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Discussion Starter · #1 ·
i apologize now for the lack of punctuation as im on mobile and its hard to do all that easily.

so ive ammassed a collection of those cheap led flash lights, the ones that use the 3 aaa batteries. harbor freight usually gives them away for free with purchases or has them for .99.
i also have these rectangular magnetic 2 way hockey puck ones that have about 20 leds each.
the cheap ones give off a bluish white light mostly and the puck ones more of a white light.
i had an idea of wiring these all up to a 6 volt transformer and using them as lighting in my new aqueon 15 gallon column, the single t5 isnt enough.
i could throw in a couple 60w cfl daylights as ive seen done by another person, but want to limit the ammount of heat as my room already gets warm because of my computer.
my question is will these leds provide the right type of light for plant growth. the small flash lights give off i would guess 30 lumens of light where the pucks give off maybe 120 lumens. i could cram about 5 of the pucks or upwards of 20-30 of the little flash lights once i pulled them apart.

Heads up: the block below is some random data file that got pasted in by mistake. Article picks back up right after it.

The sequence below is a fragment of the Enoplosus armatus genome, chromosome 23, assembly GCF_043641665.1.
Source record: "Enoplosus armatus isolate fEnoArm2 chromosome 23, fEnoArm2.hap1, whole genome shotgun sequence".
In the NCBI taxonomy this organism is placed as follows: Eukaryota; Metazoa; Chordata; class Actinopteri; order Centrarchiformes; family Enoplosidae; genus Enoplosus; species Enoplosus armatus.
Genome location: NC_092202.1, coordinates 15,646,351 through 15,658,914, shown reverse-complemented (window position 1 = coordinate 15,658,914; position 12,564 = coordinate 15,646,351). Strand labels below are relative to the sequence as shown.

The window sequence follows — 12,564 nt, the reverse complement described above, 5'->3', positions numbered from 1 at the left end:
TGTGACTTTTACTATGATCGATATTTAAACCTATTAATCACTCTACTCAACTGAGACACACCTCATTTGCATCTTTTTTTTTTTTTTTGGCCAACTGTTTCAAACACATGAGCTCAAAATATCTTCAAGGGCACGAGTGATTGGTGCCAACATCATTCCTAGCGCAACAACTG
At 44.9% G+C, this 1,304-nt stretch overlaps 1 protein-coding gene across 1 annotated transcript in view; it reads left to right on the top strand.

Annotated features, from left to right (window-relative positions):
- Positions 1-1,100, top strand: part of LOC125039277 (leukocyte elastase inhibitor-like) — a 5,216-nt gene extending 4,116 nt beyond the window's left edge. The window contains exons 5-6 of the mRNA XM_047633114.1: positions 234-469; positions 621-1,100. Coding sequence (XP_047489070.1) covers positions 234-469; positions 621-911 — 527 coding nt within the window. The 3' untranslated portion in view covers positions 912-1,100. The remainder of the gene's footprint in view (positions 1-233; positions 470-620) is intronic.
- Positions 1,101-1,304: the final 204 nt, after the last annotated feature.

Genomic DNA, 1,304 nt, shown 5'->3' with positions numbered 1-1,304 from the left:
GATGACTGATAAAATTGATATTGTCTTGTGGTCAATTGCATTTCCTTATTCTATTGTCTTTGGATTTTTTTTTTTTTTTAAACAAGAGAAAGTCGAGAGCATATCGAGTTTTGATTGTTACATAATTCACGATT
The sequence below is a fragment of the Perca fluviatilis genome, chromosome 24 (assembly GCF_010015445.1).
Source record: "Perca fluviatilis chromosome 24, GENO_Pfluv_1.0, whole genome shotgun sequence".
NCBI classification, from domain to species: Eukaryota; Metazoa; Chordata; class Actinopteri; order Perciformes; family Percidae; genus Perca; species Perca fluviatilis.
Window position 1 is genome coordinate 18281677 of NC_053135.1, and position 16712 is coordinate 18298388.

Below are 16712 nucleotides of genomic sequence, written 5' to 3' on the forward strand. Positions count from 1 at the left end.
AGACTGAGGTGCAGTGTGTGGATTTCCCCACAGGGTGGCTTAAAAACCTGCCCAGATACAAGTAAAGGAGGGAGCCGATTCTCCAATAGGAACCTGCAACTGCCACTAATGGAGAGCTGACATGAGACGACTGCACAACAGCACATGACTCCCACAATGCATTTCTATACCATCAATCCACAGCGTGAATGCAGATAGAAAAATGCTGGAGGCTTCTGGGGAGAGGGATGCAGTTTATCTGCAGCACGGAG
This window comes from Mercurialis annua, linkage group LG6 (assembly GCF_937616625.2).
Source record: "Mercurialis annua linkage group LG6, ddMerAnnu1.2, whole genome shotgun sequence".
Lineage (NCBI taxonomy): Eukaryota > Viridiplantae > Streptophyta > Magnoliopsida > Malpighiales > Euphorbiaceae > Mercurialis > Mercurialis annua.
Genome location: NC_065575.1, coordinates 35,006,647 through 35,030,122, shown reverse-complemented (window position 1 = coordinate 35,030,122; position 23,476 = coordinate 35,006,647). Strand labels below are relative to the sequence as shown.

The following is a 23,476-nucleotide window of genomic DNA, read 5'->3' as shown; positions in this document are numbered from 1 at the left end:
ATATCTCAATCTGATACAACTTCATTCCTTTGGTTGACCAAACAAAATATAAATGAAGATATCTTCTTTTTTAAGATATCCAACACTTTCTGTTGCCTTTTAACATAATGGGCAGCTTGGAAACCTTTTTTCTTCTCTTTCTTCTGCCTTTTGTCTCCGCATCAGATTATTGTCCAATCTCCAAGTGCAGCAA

i would also be supplementing them with some red leds as well.
 

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This should work, but the only way to be sure is to try it. Please do that and start a thread in the DIY forum showing how you did it, etc.
 

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I am currently using a Beamswork LED fixture on my 6 gallon which is just low powered LED's, look to be surface mount. This thing works quite well for a non CO2 tank. I would imagine the flashlight LED's are more powerful, or look to be without measuring so I think they could work pretty well. I was thinking about the same idea before I bought this fixture.

I don't know about the Harbor Freight ones but the LED flashlights I have are a bit too blue for my taste. That is where you may have issue, it may make the tank look washed out. However, you could add some LED's as well, or an LED strip to balance it. Either add some warm white LED's/LED strip, or a combination of warm white and red.

The color issue should not hurt plant growth, it's more of a cosmetic thing.
 
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